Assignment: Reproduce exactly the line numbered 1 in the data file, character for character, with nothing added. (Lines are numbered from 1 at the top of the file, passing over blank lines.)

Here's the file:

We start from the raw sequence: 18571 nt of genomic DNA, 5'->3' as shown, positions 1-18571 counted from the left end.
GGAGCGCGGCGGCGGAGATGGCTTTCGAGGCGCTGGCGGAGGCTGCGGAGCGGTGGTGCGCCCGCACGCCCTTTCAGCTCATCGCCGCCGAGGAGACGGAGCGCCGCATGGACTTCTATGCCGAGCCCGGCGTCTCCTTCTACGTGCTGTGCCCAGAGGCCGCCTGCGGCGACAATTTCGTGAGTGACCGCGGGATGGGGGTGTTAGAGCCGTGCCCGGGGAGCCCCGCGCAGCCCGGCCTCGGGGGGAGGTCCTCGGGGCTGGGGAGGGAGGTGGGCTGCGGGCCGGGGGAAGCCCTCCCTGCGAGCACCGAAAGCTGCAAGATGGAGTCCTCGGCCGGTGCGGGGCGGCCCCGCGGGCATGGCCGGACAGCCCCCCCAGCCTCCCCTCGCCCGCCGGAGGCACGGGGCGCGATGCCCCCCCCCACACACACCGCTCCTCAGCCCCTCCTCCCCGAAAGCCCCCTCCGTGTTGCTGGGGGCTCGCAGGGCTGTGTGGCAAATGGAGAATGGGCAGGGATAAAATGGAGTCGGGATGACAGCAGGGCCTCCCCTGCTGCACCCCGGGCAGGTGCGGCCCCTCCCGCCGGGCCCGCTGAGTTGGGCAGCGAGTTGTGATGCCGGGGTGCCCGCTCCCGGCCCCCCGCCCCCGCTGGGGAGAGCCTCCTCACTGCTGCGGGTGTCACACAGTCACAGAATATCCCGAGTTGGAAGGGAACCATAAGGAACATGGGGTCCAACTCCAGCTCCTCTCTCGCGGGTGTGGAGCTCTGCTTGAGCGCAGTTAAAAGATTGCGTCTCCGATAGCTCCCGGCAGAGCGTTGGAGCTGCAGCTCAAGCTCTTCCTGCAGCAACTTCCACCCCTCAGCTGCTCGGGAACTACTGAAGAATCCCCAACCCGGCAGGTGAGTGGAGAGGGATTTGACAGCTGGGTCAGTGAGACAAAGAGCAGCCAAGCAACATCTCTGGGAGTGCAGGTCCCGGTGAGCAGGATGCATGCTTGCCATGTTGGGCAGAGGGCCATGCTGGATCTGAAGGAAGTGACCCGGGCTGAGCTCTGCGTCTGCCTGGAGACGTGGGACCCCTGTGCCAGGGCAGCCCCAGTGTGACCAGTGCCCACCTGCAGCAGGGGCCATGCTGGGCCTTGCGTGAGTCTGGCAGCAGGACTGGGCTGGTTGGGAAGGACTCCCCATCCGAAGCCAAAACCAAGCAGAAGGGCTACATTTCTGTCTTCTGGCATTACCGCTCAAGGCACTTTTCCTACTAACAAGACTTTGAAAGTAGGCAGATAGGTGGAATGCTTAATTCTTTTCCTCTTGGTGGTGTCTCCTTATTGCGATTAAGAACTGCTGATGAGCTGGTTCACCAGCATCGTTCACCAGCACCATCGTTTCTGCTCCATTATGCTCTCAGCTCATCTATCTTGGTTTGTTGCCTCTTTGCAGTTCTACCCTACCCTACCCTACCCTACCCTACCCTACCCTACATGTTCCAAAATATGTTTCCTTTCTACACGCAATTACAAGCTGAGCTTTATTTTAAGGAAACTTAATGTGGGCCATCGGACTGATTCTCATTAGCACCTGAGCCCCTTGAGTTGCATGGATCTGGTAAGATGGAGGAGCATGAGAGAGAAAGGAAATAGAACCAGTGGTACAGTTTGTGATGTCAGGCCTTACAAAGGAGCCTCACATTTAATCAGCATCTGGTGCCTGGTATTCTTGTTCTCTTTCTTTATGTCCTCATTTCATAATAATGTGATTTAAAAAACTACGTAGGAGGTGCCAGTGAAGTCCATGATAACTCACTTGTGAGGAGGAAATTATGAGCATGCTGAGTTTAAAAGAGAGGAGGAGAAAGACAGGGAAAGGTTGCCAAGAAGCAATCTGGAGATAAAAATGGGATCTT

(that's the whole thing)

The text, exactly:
We start from the raw sequence: 18571 nt of genomic DNA, 5'->3' as shown, positions 1-18571 counted from the left end.